The flowering dogwood tree is a popular addition to landscapes throughout North America. There are dozens of species and they come in a range of colors and sizes. The deciduous dogwood can appear as a small accent shrub, in the form of the Cornus sericea (Isanti dogwood) in a partially shaded yard or as a towering 60-foot centerpiece draped in sunshine in the form of the Cornus nuttallii, the Pacific dogwood. Diseases of the ubiquitous dogwood tree are, unfortunately, quite common.
Caused by a fungus, dogwood anthracnose has destroyed dogwoods throughout U.S. forests. Recognized by the tan and purple splotches it leaves on the leaves of an infected tree, anthracnose works from the leaf to stem, progressing to cankers that can kill twigs and branches. Left untreated, the disease will rise upward to damage the bark and eventually (within one to three years) kill the tree. The disease is more likely to occur in damp, forested conditions than on landscaped properties. Fungicides containing chlorothalonil, myclobutanil or propiconazole can be applied in the spring to combat the disease.
More common among low-lying dogwoods, another fungal disease is ascochyta blight. The rains of spring are a breeding ground for Ascochyta cornicola, which attacks dogwood foliage, causing the leaves to discolor, shrivel and turn black. Fungicides applied upon leaf emergence are recommended for treatment, with additional applications being used during wet summers.
Septoria Leaf Spot
A summertime disease, Septoria leaf spot appears as large purple spots on the leaves of the dogwood. These angular spots spread and turn gray as the disease progresses. Although the fungus can damage the leaves and is aesthetically displeasing, because the disease occurs so late in the season, it often coincides with fall's defoliation. Rather than treat Septoria leaf spot, it is recommended that fallen leaves are removed and discarded, thus reducing the likelihood of the fungus overwintering.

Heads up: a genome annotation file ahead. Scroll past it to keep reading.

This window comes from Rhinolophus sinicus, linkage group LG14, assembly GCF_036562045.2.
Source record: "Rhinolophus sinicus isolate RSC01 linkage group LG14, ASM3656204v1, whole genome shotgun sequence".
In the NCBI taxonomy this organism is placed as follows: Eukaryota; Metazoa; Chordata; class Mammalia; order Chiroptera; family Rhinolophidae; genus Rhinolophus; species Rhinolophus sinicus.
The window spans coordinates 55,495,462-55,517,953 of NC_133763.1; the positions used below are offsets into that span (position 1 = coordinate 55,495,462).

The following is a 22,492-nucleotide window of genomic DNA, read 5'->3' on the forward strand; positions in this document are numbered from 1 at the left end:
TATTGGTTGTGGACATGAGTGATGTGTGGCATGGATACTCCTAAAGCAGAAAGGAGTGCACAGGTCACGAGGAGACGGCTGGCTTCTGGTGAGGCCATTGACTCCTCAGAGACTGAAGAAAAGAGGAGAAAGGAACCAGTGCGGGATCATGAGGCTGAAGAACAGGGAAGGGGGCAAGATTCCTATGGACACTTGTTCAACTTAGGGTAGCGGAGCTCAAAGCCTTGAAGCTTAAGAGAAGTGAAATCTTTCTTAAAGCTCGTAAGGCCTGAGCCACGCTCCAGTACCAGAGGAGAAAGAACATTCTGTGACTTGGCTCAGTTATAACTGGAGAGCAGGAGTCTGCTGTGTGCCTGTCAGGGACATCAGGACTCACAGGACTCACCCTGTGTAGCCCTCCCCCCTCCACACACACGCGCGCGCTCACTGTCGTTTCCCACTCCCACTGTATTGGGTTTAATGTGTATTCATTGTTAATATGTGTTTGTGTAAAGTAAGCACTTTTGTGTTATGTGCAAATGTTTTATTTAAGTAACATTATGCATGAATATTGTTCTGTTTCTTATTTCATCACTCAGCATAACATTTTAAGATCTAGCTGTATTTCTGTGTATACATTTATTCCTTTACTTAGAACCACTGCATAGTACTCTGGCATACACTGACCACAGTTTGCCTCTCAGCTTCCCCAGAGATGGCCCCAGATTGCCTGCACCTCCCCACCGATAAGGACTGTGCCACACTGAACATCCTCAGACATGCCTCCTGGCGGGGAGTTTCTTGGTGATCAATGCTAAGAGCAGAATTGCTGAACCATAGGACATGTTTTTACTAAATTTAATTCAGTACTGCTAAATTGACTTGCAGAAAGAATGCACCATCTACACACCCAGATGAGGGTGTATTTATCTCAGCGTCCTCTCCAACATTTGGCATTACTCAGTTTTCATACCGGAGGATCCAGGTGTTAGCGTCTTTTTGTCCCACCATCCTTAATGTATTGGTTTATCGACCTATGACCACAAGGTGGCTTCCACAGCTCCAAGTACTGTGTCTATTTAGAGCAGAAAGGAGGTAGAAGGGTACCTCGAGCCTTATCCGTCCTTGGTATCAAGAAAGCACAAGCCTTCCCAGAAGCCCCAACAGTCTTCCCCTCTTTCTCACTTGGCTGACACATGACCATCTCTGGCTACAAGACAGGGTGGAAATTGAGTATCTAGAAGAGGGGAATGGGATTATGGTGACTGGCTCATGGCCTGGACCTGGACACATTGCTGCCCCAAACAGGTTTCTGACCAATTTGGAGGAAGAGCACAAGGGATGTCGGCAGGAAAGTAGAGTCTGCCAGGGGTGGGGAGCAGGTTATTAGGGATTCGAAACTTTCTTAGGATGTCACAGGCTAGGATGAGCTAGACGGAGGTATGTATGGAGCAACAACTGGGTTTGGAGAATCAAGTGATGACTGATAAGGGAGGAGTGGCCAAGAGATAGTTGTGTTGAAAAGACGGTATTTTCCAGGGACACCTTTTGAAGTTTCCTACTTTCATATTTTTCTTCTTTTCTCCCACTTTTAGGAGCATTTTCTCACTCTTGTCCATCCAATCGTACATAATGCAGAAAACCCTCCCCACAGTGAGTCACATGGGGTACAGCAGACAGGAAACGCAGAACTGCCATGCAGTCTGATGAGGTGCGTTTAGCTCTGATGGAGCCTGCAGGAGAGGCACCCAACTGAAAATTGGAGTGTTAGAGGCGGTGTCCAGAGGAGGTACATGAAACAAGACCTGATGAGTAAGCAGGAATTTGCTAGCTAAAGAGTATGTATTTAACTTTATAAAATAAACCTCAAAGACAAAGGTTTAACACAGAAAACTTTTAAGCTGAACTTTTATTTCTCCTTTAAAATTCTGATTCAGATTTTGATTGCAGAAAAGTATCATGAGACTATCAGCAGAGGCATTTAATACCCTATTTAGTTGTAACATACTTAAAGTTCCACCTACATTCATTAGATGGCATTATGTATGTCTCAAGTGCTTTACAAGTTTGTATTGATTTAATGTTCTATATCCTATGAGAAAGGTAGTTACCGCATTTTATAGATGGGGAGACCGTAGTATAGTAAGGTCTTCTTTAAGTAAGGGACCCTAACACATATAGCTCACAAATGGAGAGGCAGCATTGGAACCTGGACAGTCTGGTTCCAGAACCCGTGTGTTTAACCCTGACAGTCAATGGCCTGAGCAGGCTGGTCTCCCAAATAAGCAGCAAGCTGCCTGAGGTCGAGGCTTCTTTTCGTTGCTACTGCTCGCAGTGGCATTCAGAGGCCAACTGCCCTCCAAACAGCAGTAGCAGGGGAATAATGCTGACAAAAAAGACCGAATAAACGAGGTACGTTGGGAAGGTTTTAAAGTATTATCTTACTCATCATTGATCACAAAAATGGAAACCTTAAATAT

Caused by Microsphaera penicillata, powdery mildew attacks a variety of ornamental dogwoods. The fungus appears as a fine white coating on leaves, buds and young shoots, and can hamper leaf growth. Affected trees may have stunted root growth and may appear water-deprived, even though sufficiently irrigated. Unlike fungi that thrive after rains, Microsphaera penicillata is common in high humidity, but also when days are warm and nights are cool. Fungicides that are effective against the mildew are myclobutanil, potassium bicarbonate, triadimefon and trifloxystrobin.
The first step in preventing disease is to purchase a healthy tree from a reputable nursery. In addition, choose a sunny location and plant your tree in well-drained, highly organic soil. Water from the roots and prune annually; do not over-mulch or overfertilize. Maintaining your dogwood with care is the most effective combatant against tree disease.